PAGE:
OFA Fiscal Note

State Impact: None

Municipal Impact: None


The bill alters the defenses available to employers in wage discrimination lawsuits and repeals a provision specifying that human rights law does not supersede labor law on gender wage discrimination matters. This does not result in any fiscal impact to the state or municipalities.

House “A” strikes the original bill and makes various changes to wage discrimination statutes and has no fiscal impact.

The Out Years

State Impact: None

Municipal Impact: None

OLR Bill Analysis

HB 5591 (as amended by House "A")*



This bill limits the defenses available to employers in a gender wage discrimination lawsuit brought under the state's labor law (see BACKGROUND). It prohibits employers from using:

The current labor law generally prohibits gender wage discrimination by requiring employers to pay employees an equal wage for a job that (1) requires equal skill, effort, and responsibility and (2) is performed under similar working conditions. The bill specifies that the second provision applies to workers performing jobs under “comparable,” rather than “similar,” working conditions. (It is unclear whether this change has any legal effect.)

The state's human rights law also prohibits various discriminatory employment practices, such as gender wage discrimination (CGS 46a-60). The bill repeals a provision that specifies that the human rights law does not void or supersede the labor law's prohibition on gender wage discrimination. (It is unclear whether the repeal has any legal effect.)

*House Amendment “A” replaces the underlying bill, which specified that the labor law's prohibition on gender wage discrimination applied to workers performing jobs under “comparable,” rather than “similar,” working conditions.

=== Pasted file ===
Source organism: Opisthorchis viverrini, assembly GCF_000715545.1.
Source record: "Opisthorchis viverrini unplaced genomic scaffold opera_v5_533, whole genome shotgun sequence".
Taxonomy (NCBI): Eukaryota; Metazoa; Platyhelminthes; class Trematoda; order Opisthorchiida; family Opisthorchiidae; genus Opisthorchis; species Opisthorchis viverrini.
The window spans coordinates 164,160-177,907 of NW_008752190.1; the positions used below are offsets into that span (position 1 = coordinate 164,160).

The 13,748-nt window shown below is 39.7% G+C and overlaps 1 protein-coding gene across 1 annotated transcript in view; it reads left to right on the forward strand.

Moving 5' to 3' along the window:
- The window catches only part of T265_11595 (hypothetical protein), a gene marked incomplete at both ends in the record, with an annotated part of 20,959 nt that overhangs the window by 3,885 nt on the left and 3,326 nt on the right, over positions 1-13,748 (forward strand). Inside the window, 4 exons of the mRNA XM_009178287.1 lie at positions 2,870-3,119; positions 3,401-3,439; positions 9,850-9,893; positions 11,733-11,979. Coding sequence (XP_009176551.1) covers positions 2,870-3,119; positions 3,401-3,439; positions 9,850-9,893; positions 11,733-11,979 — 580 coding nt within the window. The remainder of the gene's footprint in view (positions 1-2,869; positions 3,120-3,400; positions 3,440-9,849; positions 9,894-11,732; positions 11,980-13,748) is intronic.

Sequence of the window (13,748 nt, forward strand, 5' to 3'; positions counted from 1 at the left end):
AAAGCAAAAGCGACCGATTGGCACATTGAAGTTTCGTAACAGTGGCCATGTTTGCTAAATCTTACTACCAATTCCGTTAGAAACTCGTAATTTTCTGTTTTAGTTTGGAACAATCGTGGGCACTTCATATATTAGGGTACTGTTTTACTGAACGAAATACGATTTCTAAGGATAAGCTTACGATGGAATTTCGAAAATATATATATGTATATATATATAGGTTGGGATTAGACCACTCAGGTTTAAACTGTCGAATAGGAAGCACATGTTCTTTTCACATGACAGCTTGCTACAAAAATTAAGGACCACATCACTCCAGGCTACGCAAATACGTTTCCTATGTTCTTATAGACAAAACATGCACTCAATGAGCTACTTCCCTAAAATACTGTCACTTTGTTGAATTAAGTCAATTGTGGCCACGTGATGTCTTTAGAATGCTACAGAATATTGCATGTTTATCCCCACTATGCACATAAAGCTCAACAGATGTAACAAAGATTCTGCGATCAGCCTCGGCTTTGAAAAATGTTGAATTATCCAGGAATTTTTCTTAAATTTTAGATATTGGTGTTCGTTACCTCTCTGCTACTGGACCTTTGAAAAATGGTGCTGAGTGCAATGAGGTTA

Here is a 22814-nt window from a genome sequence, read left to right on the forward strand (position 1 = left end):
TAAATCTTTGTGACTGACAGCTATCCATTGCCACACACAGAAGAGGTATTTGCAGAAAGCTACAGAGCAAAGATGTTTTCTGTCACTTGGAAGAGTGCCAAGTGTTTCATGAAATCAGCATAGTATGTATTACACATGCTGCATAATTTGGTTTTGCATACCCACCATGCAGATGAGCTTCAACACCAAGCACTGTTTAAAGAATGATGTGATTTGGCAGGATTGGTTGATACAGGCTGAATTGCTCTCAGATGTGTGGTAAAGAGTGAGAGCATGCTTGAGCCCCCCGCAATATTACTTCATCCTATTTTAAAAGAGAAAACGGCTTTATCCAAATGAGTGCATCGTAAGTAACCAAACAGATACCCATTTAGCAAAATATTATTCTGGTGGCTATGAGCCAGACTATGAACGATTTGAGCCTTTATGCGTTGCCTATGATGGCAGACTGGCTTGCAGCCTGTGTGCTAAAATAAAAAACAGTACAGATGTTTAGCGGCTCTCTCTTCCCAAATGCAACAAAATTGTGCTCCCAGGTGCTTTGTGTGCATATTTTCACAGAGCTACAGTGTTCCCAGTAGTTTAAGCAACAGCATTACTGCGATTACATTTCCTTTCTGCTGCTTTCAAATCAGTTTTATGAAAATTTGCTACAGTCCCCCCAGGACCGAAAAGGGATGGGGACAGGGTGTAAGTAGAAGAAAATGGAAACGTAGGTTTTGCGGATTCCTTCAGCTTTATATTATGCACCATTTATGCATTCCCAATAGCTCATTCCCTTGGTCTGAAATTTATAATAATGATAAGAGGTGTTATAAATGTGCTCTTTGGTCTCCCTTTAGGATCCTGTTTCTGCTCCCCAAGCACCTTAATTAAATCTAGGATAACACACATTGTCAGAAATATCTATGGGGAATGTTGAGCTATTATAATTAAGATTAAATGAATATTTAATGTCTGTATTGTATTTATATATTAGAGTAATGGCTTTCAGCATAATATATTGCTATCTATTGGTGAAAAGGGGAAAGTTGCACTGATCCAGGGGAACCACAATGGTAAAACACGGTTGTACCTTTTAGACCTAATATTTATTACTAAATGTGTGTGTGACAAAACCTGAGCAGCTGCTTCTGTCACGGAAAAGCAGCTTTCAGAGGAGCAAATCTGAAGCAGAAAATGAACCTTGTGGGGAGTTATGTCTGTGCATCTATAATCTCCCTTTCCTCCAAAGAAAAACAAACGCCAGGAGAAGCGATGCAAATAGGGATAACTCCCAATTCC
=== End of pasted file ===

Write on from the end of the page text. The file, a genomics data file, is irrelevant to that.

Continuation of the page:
EFFECTIVE DATE: October 1, 2017


Gender Wage Discrimination

The state's labor law allows employees (or the labor commissioner) alleging gender wage discrimination to sue employers for lost wages, compensatory damages, attorney's fees and, in some instances, punitive damages (CGS 31-76). However, employers with pay differentials can defend themselves by showing that the differentials are based on (1) seniority; (2) merit; (3) a system that measures production quantity or quality; or (4) bona fide factors such as job-related education, training, or experience (CGS 31-75 (b)).

Employees alleging gender wage discrimination under the state's human rights law cannot sue their employers unless they first pursue their complaints through the Commission on Human Rights and Opportunities' administrative process or receive a release from the commission (CGS 46a-94a and 46a-101).

Related Bill

HB 5210, reported favorably by the Labor and Public Employees Committee, prohibits employers from asking about a prospective employee's wage and salary history before negotiating his or her job offer and compensation. It also makes several changes to the defenses available to employers in a gender wage discrimination suit.


Labor and Public Employees Committee

Joint Favorable